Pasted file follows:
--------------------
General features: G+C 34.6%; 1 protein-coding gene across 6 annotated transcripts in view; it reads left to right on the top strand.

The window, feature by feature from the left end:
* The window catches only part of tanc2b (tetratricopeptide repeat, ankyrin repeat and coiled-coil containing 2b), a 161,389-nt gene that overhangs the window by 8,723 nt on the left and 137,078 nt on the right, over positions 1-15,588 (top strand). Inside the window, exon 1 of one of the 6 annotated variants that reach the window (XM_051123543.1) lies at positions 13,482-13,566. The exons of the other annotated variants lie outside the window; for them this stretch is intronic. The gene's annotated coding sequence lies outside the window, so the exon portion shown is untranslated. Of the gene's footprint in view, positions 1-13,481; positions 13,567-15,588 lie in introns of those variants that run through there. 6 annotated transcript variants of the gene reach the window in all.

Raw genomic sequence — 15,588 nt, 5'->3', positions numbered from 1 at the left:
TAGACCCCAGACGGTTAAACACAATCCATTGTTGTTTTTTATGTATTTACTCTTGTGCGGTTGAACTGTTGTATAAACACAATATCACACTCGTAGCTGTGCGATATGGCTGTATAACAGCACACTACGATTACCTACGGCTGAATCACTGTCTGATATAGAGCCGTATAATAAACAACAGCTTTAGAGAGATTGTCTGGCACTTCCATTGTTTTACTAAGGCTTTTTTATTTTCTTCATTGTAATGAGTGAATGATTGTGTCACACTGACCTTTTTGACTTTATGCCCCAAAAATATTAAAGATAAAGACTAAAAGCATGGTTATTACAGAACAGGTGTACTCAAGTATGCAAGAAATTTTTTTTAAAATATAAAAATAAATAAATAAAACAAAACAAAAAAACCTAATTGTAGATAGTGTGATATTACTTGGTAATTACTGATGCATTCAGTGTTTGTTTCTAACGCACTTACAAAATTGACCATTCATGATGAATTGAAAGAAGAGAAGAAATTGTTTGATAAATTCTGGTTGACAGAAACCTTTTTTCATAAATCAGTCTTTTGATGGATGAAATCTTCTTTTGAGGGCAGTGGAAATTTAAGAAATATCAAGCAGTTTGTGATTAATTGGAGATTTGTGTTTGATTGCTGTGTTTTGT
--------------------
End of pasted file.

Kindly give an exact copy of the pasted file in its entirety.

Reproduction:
General features: G+C 34.6%; 1 protein-coding gene across 6 annotated transcripts in view; it reads left to right on the top strand.

The window, feature by feature from the left end:
* The window catches only part of tanc2b (tetratricopeptide repeat, ankyrin repeat and coiled-coil containing 2b), a 161,389-nt gene that overhangs the window by 8,723 nt on the left and 137,078 nt on the right, over positions 1-15,588 (top strand). Inside the window, exon 1 of one of the 6 annotated variants that reach the window (XM_051123543.1) lies at positions 13,482-13,566. The exons of the other annotated variants lie outside the window; for them this stretch is intronic. The gene's annotated coding sequence lies outside the window, so the exon portion shown is untranslated. Of the gene's footprint in view, positions 1-13,481; positions 13,567-15,588 lie in introns of those variants that run through there. 6 annotated transcript variants of the gene reach the window in all.

Raw genomic sequence — 15,588 nt, 5'->3', positions numbered from 1 at the left:
TAGACCCCAGACGGTTAAACACAATCCATTGTTGTTTTTTATGTATTTACTCTTGTGCGGTTGAACTGTTGTATAAACACAATATCACACTCGTAGCTGTGCGATATGGCTGTATAACAGCACACTACGATTACCTACGGCTGAATCACTGTCTGATATAGAGCCGTATAATAAACAACAGCTTTAGAGAGATTGTCTGGCACTTCCATTGTTTTACTAAGGCTTTTTTATTTTCTTCATTGTAATGAGTGAATGATTGTGTCACACTGACCTTTTTGACTTTATGCCCCAAAAATATTAAAGATAAAGACTAAAAGCATGGTTATTACAGAACAGGTGTACTCAAGTATGCAAGAAATTTTTTTTAAAATATAAAAATAAATAAATAAAACAAAACAAAAAAACCTAATTGTAGATAGTGTGATATTACTTGGTAATTACTGATGCATTCAGTGTTTGTTTCTAACGCACTTACAAAATTGACCATTCATGATGAATTGAAAGAAGAGAAGAAATTGTTTGATAAATTCTGGTTGACAGAAACCTTTTTTCATAAATCAGTCTTTTGATGGATGAAATCTTCTTTTGAGGGCAGTGGAAATTTAAGAAATATCAAGCAGTTTGTGATTAATTGGAGATTTGTGTTTGATTGCTGTGTTTTGT